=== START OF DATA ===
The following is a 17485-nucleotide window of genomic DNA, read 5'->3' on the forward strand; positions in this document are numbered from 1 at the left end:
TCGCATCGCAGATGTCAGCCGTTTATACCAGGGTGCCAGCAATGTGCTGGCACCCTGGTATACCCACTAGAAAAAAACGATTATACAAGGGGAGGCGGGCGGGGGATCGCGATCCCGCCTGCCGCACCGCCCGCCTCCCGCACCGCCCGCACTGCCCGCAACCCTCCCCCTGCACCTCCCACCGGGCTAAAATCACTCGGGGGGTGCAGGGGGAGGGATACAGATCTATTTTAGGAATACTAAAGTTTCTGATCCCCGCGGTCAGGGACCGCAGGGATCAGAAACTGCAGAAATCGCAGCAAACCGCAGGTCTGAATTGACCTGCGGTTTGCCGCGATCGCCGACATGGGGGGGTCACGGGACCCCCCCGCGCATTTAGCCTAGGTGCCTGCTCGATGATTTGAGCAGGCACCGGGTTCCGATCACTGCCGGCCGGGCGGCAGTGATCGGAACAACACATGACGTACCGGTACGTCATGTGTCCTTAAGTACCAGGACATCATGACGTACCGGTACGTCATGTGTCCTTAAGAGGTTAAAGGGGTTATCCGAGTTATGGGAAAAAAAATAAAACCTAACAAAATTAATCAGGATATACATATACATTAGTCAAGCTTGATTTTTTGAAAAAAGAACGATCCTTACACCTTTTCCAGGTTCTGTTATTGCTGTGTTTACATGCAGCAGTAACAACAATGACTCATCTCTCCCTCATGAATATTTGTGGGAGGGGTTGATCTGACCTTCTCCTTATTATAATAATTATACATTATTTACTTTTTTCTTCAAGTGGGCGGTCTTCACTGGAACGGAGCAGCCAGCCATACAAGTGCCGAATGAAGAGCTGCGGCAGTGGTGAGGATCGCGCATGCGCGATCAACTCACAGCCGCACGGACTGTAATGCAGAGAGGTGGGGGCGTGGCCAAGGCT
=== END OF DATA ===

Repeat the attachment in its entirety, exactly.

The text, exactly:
The following is a 17485-nucleotide window of genomic DNA, read 5'->3' on the forward strand; positions in this document are numbered from 1 at the left end:
TCGCATCGCAGATGTCAGCCGTTTATACCAGGGTGCCAGCAATGTGCTGGCACCCTGGTATACCCACTAGAAAAAAACGATTATACAAGGGGAGGCGGGCGGGGGATCGCGATCCCGCCTGCCGCACCGCCCGCCTCCCGCACCGCCCGCACTGCCCGCAACCCTCCCCCTGCACCTCCCACCGGGCTAAAATCACTCGGGGGGTGCAGGGGGAGGGATACAGATCTATTTTAGGAATACTAAAGTTTCTGATCCCCGCGGTCAGGGACCGCAGGGATCAGAAACTGCAGAAATCGCAGCAAACCGCAGGTCTGAATTGACCTGCGGTTTGCCGCGATCGCCGACATGGGGGGGTCACGGGACCCCCCCGCGCATTTAGCCTAGGTGCCTGCTCGATGATTTGAGCAGGCACCGGGTTCCGATCACTGCCGGCCGGGCGGCAGTGATCGGAACAACACATGACGTACCGGTACGTCATGTGTCCTTAAGTACCAGGACATCATGACGTACCGGTACGTCATGTGTCCTTAAGAGGTTAAAGGGGTTATCCGAGTTATGGGAAAAAAAATAAAACCTAACAAAATTAATCAGGATATACATATACATTAGTCAAGCTTGATTTTTTGAAAAAAGAACGATCCTTACACCTTTTCCAGGTTCTGTTATTGCTGTGTTTACATGCAGCAGTAACAACAATGACTCATCTCTCCCTCATGAATATTTGTGGGAGGGGTTGATCTGACCTTCTCCTTATTATAATAATTATACATTATTTACTTTTTTCTTCAAGTGGGCGGTCTTCACTGGAACGGAGCAGCCAGCCATACAAGTGCCGAATGAAGAGCTGCGGCAGTGGTGAGGATCGCGCATGCGCGATCAACTCACAGCCGCACGGACTGTAATGCAGAGAGGTGGGGGCGTGGCCAAGGCT